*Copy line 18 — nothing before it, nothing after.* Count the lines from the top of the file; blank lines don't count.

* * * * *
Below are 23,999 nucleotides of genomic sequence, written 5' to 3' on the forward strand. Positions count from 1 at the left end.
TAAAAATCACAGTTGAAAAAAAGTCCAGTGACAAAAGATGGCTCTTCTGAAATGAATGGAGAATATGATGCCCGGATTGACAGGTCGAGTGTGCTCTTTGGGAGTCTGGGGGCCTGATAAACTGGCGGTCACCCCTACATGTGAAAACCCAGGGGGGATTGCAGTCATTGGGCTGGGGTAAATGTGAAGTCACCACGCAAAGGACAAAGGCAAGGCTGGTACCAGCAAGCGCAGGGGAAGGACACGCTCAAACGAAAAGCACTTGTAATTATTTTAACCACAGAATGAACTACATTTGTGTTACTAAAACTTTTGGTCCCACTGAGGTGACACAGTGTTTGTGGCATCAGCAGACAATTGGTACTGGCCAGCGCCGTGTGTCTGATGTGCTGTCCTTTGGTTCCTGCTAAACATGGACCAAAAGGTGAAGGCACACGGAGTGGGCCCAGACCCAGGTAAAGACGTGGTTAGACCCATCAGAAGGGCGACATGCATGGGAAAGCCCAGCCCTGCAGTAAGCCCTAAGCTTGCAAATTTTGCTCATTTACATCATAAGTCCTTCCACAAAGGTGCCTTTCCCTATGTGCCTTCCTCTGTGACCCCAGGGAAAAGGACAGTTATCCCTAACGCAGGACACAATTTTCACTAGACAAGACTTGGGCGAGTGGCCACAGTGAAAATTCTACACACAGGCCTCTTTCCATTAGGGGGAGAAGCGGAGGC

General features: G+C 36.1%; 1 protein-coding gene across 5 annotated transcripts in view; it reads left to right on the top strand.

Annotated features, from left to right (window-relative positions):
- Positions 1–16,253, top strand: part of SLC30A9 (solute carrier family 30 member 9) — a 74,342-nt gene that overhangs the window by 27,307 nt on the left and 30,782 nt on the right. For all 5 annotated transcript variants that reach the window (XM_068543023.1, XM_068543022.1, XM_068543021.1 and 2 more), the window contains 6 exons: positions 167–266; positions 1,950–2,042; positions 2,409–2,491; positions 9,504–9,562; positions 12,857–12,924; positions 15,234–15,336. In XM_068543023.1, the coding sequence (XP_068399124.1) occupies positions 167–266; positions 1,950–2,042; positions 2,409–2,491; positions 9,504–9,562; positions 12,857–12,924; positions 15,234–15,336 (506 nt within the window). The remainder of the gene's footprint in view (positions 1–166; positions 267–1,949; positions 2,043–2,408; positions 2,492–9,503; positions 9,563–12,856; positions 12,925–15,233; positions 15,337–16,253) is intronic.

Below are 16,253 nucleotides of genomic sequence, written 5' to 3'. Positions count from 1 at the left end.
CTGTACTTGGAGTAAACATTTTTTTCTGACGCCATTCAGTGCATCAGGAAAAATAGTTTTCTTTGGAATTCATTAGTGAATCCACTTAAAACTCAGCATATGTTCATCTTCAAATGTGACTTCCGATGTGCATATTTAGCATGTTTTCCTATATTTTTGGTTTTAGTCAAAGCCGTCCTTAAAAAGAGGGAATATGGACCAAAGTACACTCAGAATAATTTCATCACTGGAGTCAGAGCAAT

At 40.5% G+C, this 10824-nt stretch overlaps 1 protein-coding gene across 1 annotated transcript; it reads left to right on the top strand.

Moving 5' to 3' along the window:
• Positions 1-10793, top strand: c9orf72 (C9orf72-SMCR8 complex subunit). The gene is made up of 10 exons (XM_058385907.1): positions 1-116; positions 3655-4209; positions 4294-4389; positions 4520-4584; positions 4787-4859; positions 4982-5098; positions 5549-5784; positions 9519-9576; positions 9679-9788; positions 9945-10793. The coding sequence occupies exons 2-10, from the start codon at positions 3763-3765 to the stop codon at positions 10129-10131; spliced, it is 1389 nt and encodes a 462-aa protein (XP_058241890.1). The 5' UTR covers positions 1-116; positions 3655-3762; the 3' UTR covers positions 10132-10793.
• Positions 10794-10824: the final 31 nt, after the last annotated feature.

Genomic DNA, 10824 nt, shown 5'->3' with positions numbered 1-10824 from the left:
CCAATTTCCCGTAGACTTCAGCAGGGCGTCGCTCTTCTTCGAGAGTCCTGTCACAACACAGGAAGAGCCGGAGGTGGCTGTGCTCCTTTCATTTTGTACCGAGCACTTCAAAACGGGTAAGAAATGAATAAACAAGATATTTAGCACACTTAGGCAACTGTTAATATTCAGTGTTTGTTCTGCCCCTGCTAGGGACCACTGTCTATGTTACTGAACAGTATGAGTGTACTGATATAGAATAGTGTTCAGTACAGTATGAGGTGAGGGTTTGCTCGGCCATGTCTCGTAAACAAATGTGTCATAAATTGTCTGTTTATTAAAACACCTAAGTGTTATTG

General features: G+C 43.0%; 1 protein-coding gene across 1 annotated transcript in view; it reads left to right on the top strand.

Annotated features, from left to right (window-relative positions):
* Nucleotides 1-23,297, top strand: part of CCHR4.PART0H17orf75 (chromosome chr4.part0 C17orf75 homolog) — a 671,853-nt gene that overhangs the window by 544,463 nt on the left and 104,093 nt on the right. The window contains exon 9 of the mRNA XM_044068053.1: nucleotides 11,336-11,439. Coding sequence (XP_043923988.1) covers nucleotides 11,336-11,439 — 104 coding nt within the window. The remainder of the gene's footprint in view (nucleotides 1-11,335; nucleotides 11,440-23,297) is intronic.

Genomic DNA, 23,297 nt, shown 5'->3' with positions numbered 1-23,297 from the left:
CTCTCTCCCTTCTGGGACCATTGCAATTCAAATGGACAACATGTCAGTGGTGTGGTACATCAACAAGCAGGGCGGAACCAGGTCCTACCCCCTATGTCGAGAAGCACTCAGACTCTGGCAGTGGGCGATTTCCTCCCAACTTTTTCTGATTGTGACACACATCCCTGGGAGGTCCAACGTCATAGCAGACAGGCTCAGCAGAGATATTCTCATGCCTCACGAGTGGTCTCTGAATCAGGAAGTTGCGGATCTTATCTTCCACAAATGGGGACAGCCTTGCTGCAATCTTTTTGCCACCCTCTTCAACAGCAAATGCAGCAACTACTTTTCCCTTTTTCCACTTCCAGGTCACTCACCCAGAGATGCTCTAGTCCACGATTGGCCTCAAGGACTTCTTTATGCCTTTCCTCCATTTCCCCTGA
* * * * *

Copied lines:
CTCTCTCCCTTCTGGGACCATTGCAATTCAAATGGACAACATGTCAGTGGTGTGGTACATCAACAAGCAGGGCGGAACCAGGTCCTACCCCCTATGTCGAGAAGCACTCAGACTCTGGCAGTGGGCGATTTCCTCCCAACTTTTTCTGATTGTGACACACATCCCTGGGAGGTCCAACGTCATAGCAGACAGGCTCAGCAGAGATATTCTCATGCCTCACGAGTGGTCTCTGAATCAGGAAGTTGCGGATCTTATCTTCCACAAATGGGGACAGCCTTGCTGCAATCTTTTTGCCACCCTCTTCAACAGCAAATGCAGCAACTACTTTTCCCTTTTTCCACTTCCAGGTCACTCACCCAGAGATGCTCTAGTCCACGATTGGCCTCAAGGACTTCTTTATGCCTTTCCTCCATTTCCCCTGA